One might expect that participants would click more of the pens in the certain-outcome condition, as participants could choose to click the green pens that that were certain not to shock them (to kill time), to click the red pens that were certain to shock them (if they wanted to know what the shock felt like), or some combination of the two. In the uncertain-outcome condition, participants ran the risk of getting shocked with every single pen click. Despite the increased risk for negative consequences, participants clicked significantly more pens in the uncertain-outcome condition (51%) than in the certain-outcome condition (30%).
Perhaps participants merely clicked the pens because they were bored, or they somehow felt obligated to click a few pens for the sake of the study. While these explanations might account for the fact that participants in both conditions clicked some of the pens, they cannot account for the fact that participants clicked more pens in the uncertain-outcome than the certain-outcome condition. It is possible, though, that the higher response rate for the uncertain-outcome condition reflects a statistical artifact of participants' desire to sample both the regular pens and the trick pens. Statistically speaking, it would take more clicks to sample both pen types in the uncertain condition than in the certain condition.
To control for this possibility, Hsee and Ruan conducted a second study in which all participants had the opportunity to click 10 pens with green dots, 10 pens with red dots, and 10 pens with yellow dots. If participants wanted to experience one pen of each type, they could simply click one red and one green pen and be done. Alternatively, if participants simply elected to click a few pens at random, they had a two-thirds chance of selecting a certain-outcome (red or green dot) pen. Both of these options suggest higher response rates for the certain-outcome condition. The data, however, reflect a very different pattern. Participants clicked 42% of the pens in the uncertain condition, and only 14% of the pens in the certain condition. Clearly, participants were curious about those yellow pens.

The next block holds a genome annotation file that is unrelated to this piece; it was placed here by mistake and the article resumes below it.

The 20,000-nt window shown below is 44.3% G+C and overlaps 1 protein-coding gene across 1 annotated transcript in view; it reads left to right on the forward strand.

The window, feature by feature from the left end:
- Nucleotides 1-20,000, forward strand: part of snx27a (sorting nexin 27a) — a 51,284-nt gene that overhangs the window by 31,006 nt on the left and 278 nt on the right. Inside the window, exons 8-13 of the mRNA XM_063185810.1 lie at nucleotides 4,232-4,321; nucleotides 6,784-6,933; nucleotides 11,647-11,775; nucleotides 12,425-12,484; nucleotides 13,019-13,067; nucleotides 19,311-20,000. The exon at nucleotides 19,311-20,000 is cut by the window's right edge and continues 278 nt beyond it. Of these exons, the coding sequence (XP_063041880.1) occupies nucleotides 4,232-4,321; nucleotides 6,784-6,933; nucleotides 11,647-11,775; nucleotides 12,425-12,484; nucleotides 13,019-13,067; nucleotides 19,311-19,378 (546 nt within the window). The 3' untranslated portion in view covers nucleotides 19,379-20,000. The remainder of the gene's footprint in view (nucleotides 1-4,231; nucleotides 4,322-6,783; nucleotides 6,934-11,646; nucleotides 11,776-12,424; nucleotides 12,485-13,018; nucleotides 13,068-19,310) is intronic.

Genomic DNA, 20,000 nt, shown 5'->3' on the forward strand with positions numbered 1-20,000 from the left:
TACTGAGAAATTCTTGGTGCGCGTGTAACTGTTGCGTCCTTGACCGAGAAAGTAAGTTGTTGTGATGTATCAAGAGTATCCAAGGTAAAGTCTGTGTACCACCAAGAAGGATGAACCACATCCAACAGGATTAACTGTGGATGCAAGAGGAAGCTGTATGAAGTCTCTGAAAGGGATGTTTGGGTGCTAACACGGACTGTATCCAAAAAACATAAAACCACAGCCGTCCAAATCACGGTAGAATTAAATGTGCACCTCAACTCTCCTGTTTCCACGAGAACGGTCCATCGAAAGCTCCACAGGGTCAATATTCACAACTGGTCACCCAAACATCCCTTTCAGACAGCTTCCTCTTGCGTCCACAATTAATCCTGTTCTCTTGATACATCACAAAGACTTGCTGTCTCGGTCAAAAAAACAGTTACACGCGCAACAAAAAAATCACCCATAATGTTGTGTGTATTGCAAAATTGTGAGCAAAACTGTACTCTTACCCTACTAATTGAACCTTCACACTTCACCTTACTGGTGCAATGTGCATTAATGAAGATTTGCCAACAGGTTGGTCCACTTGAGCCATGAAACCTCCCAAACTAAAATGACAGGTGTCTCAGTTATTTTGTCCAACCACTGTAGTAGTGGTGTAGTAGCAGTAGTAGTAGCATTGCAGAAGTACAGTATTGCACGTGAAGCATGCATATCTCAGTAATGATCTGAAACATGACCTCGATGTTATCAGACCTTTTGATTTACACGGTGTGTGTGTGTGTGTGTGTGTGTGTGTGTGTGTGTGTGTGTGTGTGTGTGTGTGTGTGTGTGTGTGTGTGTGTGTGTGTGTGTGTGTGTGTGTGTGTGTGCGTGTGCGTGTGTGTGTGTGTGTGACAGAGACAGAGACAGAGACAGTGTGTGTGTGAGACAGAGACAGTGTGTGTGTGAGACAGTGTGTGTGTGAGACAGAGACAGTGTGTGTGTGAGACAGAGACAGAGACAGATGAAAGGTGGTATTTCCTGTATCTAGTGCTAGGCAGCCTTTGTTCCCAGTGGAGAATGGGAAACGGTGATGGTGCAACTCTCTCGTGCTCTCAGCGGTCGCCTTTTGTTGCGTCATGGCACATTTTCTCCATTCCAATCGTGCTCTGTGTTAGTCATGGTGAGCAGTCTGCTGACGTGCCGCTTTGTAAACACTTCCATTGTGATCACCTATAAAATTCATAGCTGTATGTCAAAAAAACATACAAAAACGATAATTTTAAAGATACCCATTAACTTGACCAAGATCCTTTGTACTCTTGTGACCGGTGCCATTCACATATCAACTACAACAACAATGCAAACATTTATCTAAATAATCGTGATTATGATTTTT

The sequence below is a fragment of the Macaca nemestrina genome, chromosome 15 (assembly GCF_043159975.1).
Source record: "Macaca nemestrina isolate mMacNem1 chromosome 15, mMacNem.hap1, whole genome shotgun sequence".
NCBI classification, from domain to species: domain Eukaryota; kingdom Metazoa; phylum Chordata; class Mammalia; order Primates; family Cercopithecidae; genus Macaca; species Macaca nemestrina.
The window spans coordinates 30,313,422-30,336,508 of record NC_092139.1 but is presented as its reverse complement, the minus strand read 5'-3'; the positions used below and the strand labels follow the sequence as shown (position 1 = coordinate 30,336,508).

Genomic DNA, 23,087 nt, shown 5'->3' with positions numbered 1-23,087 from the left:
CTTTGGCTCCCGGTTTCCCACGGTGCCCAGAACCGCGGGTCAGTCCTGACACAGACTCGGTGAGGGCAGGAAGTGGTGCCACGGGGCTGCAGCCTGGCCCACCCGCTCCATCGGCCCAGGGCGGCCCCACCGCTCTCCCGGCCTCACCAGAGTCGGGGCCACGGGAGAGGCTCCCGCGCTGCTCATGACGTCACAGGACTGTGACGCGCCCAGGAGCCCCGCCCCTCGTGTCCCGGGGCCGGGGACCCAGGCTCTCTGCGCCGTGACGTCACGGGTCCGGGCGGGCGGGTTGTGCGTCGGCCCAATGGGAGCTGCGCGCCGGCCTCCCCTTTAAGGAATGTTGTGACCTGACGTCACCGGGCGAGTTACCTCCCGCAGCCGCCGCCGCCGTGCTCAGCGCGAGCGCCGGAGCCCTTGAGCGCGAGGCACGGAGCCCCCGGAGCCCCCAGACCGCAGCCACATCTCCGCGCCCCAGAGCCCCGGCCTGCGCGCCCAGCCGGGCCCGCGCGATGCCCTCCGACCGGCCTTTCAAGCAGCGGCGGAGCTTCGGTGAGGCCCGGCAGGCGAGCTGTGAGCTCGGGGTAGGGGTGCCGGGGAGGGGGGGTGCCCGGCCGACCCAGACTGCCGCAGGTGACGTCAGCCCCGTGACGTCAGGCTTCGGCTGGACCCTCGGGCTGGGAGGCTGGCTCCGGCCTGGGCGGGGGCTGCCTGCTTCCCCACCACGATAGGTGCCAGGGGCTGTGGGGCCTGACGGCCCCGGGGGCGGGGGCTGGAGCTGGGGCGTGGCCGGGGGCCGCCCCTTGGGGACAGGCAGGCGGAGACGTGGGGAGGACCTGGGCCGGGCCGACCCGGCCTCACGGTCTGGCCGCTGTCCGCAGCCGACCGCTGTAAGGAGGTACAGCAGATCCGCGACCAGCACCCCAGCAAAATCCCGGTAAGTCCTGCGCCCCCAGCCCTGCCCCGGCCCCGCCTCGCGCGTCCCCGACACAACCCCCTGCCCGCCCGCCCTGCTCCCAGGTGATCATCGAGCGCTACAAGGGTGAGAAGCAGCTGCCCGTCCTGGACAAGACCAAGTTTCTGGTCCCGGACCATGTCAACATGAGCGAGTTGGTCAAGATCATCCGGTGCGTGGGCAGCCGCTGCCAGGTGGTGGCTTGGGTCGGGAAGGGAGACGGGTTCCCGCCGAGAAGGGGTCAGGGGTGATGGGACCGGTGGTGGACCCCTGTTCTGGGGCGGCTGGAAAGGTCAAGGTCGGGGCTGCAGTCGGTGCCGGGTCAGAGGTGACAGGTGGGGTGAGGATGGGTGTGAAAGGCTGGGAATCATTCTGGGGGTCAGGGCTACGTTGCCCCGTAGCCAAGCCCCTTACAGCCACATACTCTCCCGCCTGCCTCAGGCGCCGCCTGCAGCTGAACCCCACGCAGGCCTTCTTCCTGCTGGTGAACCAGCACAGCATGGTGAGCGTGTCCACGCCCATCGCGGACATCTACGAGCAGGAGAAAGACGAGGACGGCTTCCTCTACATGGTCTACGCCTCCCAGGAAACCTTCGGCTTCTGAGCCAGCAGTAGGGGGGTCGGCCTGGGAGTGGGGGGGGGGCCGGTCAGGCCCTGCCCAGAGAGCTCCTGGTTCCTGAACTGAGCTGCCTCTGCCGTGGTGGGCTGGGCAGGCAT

It is important to note that the studies by Hsee and Ruan focused exclusively on cases in which curiosity led to negative or neutral outcomes, and it is most certainly the case that curiosity has historically propelled positive and important discoveries, exploration, and personal growth. When outcomes are positive (e.g., opening a present), entertaining (e.g., celebrity romances), or even simply informative (e.g., the results of medical tests), it is easy to understand the value and power of curiosity. These findings highlight the fact that curiosity may also drive behavior even when negative outcomes are expected and there is no redeeming value in the knowledge. The drive to know the unknown is great. My son sampled the potentially repulsive jelly beans for the same reason that other people gawk at the site of a car accident or spy on their lovers. Like them, he was curious. And yes, he experienced some very aversive consequences as a result of his curiosity, because there are in fact some very nasty beans in the Bertie Bott’s box. How do I know? I was curious too, and I was rewarded with the lingering flavor of boogers in my mouth.